GAAP vs IFRS
Diffen › Economics › Business › Business Finance › Accounting GAAP (US Generally Accepted Accounting Principles) is the accounting standard used in the US, while IFRS (International Financial Reporting Standards) is the accounting standard used in over 110 countries around the world. GAAP is considered a more “rules based” system of accounting, while IFRS is more “principles based.” The U.S. Securities and Exchange Commission is looking to switch to IFRS by 2015.
What follows is an overview of the differences between the accounting frameworks used by GAAP and IFRS. This is at a broad, framework level; differences in accounting treatments for individual cases may also be added as this gets updated.
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Generally Accepted Accounting Principles
International Financial Reporting Standards Introduction (from Wikipedia):
Generally accepted accounting principles (GAAP) refer to the standard framework of guidelines for financial accounting used in any given jurisdiction; generally known as accounting standards or standard accounting practice.
International Financial Reporting Standards are designed as a common global language for business affairs so that company accounts are understandable and comparable across international boundaries. Used in:
Over 110 countries, including those in the European Union Performance elements:
Revenue or expenses, assets or liabilities, gains, losses, comprehensive income
Revenue or expenses, assets or liabilities Required documents in financial statements:
Balance sheet, income statement, statement of comprehensive income, changes in equity, cash flow statement, footnotes
Balance sheet, income statement, changes in equity, cash flow statement, footnotes Inventory Estimates:
Either last-in, first-out or first-in, first-out
Only first-in, first-out Inventory Reversal:
Permitted under certain criteria Purpose of the framework:
US GAAP (or FASB) framework has no provision that expressly requires management to consider the framework in the absence of a standard or interpretation for an issue.
Under IFRS, company management is expressly required to consider the framework if there is no standard or interpretation for an issue. Objectives of financial statements:
In general, broad focus to provide relevant info to a wide range of stakeholders. GAAP provides separate objectives for business and non-business entities.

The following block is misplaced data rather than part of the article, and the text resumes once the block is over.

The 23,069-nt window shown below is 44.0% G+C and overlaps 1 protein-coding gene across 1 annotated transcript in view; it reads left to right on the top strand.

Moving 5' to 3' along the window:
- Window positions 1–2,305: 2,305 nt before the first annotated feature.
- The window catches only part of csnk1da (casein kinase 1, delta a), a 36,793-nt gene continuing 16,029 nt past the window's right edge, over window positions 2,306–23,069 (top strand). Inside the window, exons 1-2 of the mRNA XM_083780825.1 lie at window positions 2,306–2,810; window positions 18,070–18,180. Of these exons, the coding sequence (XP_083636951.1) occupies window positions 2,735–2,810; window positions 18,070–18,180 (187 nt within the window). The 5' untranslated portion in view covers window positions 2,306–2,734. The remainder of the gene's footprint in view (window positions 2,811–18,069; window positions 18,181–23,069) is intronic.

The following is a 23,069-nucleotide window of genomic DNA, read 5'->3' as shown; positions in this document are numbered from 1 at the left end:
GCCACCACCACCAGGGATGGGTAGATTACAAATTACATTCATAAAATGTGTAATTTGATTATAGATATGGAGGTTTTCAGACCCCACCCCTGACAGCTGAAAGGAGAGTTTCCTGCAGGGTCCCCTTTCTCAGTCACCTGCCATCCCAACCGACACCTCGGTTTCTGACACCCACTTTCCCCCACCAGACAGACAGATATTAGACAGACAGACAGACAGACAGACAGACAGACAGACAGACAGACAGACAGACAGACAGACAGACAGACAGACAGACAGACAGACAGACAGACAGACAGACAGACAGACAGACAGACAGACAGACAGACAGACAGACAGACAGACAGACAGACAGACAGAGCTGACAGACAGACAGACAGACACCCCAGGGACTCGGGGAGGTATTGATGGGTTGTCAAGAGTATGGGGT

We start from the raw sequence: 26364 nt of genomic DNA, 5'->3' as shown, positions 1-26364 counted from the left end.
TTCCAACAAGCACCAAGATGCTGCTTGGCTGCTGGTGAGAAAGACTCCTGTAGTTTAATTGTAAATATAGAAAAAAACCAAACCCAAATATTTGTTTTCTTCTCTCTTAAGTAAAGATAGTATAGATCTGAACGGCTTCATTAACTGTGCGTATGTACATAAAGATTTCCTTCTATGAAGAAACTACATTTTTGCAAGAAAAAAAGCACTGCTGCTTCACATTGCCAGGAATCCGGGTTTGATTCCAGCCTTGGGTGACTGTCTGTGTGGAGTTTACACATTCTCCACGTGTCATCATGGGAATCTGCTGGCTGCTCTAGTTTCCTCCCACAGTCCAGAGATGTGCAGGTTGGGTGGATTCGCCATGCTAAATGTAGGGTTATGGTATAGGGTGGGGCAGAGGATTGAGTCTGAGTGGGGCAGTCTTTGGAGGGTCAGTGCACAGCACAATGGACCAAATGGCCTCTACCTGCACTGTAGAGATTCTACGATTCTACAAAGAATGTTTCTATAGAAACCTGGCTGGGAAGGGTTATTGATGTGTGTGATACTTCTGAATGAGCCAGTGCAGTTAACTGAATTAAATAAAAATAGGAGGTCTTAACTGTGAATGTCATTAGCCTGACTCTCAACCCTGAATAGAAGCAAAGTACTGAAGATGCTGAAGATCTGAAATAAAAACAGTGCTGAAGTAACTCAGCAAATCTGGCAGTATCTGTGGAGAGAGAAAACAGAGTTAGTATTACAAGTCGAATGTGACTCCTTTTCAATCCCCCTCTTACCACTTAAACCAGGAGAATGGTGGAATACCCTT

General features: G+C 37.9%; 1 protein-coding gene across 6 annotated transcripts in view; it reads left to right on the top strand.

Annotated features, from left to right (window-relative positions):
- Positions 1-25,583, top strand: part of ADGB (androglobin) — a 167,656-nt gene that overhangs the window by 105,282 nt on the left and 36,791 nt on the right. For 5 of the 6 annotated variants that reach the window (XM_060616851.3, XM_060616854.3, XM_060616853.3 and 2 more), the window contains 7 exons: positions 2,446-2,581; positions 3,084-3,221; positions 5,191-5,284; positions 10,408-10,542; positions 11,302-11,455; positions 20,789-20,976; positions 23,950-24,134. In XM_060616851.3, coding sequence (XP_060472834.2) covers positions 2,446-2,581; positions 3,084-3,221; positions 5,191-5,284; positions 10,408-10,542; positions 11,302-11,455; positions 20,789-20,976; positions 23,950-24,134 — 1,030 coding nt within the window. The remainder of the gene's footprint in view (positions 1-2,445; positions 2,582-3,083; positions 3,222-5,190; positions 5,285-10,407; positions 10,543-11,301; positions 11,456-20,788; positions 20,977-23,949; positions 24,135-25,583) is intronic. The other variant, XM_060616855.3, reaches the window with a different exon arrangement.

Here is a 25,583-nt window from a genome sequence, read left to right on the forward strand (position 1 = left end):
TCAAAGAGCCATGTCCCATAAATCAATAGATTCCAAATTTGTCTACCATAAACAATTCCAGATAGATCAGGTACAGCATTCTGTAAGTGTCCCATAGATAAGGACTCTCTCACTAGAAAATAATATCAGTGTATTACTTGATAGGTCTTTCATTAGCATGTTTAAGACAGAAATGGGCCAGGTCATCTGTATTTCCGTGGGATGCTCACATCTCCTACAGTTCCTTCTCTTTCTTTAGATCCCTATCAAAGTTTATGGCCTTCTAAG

In general, broad focus to provide relevant info to a wide range of stakeholders. IFRS provides the same set of objectives for business and non-business entities. Underlying assumptions:
The "going concern" assumption is not well-developed in the US GAAP framework.
IFRS gives prominence to underlying assumptions such as accrual and going concern. Qualitative characteristics:
Relevance, reliability, comparability and understandability. GAAP establishes a hierarchy of these characteristics. Relevance and reliability are primary qualities. Comparability is secondary. Understandability is treated as a user-specific quality.
Relevance, reliability, comparability and understandability. The IASB framework (IFRS) states that its decision cannot be based upon specific circumstances of individual users. Definition of an asset:
The US GAAP framework defines an asset as a future economic benefit.
The IFRS framework defines an asset as a resource from which future economic benefit will flow to the company.
1 Objectives of Financial Statements
2 Presentation of Earnings
6 Accounting for Assets
6.1 Fixed Assets
7 Underlying Assumptions
8 How IFRS impacts US companies
9 See Also
EDIT Objectives of Financial Statements
Both GAAP and IFRS aim to provide relevant information to a wide range of users. However, GAAP provides separate objectives for business entities and non-business entities, while the IFRS only has one...
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